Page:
Repair team with notebook

If you are involved in the management of residential blocks of flats, you will be all too familiar with the limits imposed on the raising of services charges imposed by various laws, and in particular the time-consuming and complicated consultation process that you have to comply with where you want to do works to your building which result in the contribution of any tenant being more than £250.

Labour pains

These works are known as ‘qualifying works’, and if you do not comply with the consultation process before undertaking them, you will only be able to recover a maximum of £250 from each tenant, however much the works actually cost. In other words, if you fail to consult, you will be left to pay the shortfall, which is often substantial.

So when you are contemplating undertaking ‘qualifying works’, you need to work out whether those works will result in any tenant’s contribution being more than £250. This is fairly easy when you are only going to undertake one major set of building works. You simply cost up the works and if they result in any tenant’s contribution exceeding £250, you will consult with your tenants.

Will you be left holding the baby?

But what happens if you then have to do additional works, or undertake emergency works, that you did not anticipate doing? Do all the works that you have undertaken in a service charge year count as one set of works, which trigger the consultation requirements as soon as they exceed the £250 per tenant contribution (this is known as the ‘aggregating approach’)? Or is each set of works counted as a different set of works, each with its own £250 per tenant ceiling (this is known as the ‘sets approach’)?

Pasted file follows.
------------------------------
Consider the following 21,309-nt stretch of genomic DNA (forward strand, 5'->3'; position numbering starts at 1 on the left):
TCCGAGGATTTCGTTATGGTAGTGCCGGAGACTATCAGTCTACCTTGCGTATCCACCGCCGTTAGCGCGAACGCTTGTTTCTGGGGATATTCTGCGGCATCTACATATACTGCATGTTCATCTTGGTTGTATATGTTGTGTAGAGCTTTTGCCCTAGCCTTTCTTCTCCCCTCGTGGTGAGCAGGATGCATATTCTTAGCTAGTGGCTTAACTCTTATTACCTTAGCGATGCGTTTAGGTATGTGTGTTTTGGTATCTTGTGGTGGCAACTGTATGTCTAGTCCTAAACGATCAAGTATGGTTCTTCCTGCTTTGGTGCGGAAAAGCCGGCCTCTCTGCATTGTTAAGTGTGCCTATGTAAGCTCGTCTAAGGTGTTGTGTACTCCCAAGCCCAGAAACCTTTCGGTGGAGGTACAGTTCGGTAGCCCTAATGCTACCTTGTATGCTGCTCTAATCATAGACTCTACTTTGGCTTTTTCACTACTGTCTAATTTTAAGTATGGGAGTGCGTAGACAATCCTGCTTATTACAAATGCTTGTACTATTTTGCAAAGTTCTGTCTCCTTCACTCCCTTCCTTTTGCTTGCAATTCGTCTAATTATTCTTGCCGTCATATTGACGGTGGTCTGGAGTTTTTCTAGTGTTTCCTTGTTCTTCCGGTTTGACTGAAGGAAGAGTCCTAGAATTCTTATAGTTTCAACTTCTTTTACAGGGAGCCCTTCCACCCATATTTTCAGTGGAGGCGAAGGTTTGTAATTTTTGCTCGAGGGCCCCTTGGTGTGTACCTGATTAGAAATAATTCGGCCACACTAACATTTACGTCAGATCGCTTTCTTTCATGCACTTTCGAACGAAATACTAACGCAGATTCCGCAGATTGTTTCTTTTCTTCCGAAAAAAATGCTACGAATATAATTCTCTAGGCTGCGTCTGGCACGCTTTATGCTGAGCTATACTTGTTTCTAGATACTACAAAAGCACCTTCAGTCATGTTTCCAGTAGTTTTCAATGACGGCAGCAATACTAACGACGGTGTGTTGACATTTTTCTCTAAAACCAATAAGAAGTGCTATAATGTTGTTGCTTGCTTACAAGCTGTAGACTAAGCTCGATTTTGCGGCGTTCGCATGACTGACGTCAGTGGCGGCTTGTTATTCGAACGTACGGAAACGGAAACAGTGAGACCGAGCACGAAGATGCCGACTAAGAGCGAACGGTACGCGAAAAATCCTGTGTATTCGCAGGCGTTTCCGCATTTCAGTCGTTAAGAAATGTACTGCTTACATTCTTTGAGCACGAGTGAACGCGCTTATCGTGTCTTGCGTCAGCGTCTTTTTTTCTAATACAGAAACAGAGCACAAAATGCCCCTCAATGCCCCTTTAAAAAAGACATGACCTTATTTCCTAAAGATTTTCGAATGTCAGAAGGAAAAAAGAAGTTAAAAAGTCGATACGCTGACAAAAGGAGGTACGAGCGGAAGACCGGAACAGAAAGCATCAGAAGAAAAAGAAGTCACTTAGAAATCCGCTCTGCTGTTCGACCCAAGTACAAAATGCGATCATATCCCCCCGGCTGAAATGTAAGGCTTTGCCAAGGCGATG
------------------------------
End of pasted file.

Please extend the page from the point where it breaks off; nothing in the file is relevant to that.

The distinction between the aggregating approach and the sets approach is extremely important, because if all works carried out in one year are counted as one set of works, then the consultation requirements will be triggered earlier. What’s more, once the £250 per tenant ceiling has been exceeded, you will have to consult on each subsequent set of works, however minor they are. Finally, there is the obvious problem that whilst you may know at the beginning of the year what routine works you will need to undertake, you will not know what emergency works need doing, so how do you know that they will all add to more than £250 per tenant?

And so to bed

So in 2012, the High Court* confirming that the aggregating approach applied to qualifying works would have come as very bad news for you. However, the good news is that common sense has now been restored by the Court of Appeal in its recent decision**, which rejected the aggregating approach and confirmed that the sets approach is one to adopt.

This post was edited by Will Cursham. For more information, email blogs@gateleyuk.com.

*Phillips and Goddard v Francis

**[2014] EWCA Civ 1395


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This blog is intended only as a synopsis of certain recent developments. If any matter referred to in this blog is sought to be relied upon, further advice should be obtained.